Amos Harel, Avi Issacharoff
September 28, 2008 - 8:00pm

In recent weeks, senior defense officials have been singing the praises of their Palestinian colleagues. After years of suspicion about the Palestinian Authority, Israeli officials are now convinced that the PA is resolved to deal with Hamas, which is threatening to take over the West Bank as it did the Gaza Strip.

Palestinian officials admit to receiving assistance from Israel and the United States and have arrested hundreds of Hamas activists and closed down dozens of its charity organizations.

But the picture is more complicated than that. While Fatah's security professionals seek conflict with Hamas, the movement's political faction wishes to reconcile with Hamas and redirect the anger at Israel.
Eight years after the second intifada's eruption, the controversy in the PA could lead to a renewed conflict between Israelis and Palestinians in the West Bank. The recent incidents between extremist settlers and Palestinians could contribute to the conflagration.

Many Palestinians describe June 14, 2007 - the day Hamas forcibly ousted the last Fatah forces from the Gaza Strip - as the day the second intifada died. The Hamas takeover of Gaza jump-started several processes, mainly the dismantling of Fatah's Al-Aqsa Martyrs Brigades in the West Bank, once the backbone of the violent struggle against Israel.

Meanwhile, Hamas has agreed to a temporary cease-fire with Israel and stopped the rocket fire from Gaza. But Fatah activists say that they see the lack of progress in the peace talks, coupled with continued construction in the settlements and increased settler violence, as a recipe for renewed conflagration. This is exacerbated by their growing dissatisfaction with the PA's functioning and its helplessness in the face of Israel's infringements on Palestinian interests, whereas Hamas maintains complete control of Gaza.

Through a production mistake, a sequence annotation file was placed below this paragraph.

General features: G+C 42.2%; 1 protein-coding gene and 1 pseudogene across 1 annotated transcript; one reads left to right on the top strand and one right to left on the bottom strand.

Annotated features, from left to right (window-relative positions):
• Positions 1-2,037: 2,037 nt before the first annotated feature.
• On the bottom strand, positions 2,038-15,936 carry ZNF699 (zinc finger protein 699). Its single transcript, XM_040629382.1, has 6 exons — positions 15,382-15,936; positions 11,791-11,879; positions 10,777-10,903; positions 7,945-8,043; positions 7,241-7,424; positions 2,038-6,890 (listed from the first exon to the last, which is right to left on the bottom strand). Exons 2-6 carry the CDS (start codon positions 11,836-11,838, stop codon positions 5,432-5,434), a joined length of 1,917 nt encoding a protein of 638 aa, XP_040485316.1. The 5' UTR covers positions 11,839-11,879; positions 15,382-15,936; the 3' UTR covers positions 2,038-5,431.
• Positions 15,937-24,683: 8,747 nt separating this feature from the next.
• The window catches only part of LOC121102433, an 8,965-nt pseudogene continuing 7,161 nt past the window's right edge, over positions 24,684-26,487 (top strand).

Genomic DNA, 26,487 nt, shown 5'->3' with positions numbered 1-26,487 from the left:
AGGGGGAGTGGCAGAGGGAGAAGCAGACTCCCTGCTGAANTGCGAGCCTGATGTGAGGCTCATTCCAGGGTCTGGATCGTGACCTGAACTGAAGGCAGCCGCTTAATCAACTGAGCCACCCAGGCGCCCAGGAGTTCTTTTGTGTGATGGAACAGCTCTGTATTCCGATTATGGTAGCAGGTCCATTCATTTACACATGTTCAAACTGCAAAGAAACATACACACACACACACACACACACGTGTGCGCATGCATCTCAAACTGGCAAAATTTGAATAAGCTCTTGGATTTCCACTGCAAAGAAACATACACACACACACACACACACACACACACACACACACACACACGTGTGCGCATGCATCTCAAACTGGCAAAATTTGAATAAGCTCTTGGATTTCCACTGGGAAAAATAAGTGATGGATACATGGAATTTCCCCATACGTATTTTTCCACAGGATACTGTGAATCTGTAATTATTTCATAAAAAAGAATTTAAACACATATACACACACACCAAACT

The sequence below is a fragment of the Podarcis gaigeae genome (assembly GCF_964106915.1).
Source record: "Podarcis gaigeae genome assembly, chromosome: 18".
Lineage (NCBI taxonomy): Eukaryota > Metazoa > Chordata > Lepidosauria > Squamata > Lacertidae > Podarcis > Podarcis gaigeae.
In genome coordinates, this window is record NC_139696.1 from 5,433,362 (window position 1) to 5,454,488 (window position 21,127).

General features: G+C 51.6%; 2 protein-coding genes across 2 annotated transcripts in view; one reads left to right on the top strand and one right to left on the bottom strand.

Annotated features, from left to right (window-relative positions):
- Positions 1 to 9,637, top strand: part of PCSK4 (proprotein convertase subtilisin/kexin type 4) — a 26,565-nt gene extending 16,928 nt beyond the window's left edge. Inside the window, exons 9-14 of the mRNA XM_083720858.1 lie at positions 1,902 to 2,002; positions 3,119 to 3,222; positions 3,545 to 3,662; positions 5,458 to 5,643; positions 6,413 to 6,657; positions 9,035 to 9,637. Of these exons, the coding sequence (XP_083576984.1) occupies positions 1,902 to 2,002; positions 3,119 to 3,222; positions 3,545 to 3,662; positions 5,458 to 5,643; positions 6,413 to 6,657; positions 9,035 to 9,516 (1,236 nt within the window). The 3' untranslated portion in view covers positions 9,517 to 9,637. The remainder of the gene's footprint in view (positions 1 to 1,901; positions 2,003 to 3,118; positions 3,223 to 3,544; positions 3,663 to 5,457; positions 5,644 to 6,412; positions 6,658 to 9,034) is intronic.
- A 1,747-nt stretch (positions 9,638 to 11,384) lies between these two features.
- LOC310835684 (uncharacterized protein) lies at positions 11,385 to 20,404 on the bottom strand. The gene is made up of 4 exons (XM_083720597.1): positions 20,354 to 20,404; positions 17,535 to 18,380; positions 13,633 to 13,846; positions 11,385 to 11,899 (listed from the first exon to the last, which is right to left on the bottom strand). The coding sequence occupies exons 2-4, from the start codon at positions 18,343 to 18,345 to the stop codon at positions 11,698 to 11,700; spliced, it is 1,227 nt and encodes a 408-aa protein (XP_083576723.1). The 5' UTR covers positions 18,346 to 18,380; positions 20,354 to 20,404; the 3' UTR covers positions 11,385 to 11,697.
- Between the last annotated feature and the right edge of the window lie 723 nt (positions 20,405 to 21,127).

Last week, Kadoura Fares, a leader of the Palestinian "peace coalition," called on PA President Mahmoud Abbas to halt the talks with Israel immediately. Fares, a key Fatah leader from the generation below Abbas, made this statement at a conference on the Geneva Initiative in Tel Aviv. He said it was inconceivable for Abbas to keep talking with Israel while construction in the settlements continued.

Fares' statement reflects the dissatisfaction felt by many Fatah members of his generation in the West Bank, such as Hussam Khader of the Balata refugee camp, a key figure in both intifadas. Younger Fatah members - people once active in the Al-Aqsa Brigades, who are in Palestinian custody because they have not yet received amnesty from Israel - also warn of an approaching confrontation with Israel.

Israeli intelligence officials do not believe the West Bank is ripe for a third intifada, because the Palestinian public is still weary of the suffering caused by the last round. It is doubtful that Fatah could sweep the masses into another violent struggle against Israel, they say.

But the continued friction with the settlers - and certainly a Jewish terror attack against Arabs in the West Bank - could provide the spark, just as opposition leader Ariel Sharon's visit to Temple Mount did eight years ago. That could be pretext enough for Fatah militants, who have been hiding their weapons under their mattresses, to aim them at Israelis once again.


American Task Force on Palestine - 1634 Eye St. NW, Suite 725, Washington DC 20006 - Telephone: 202-262-0017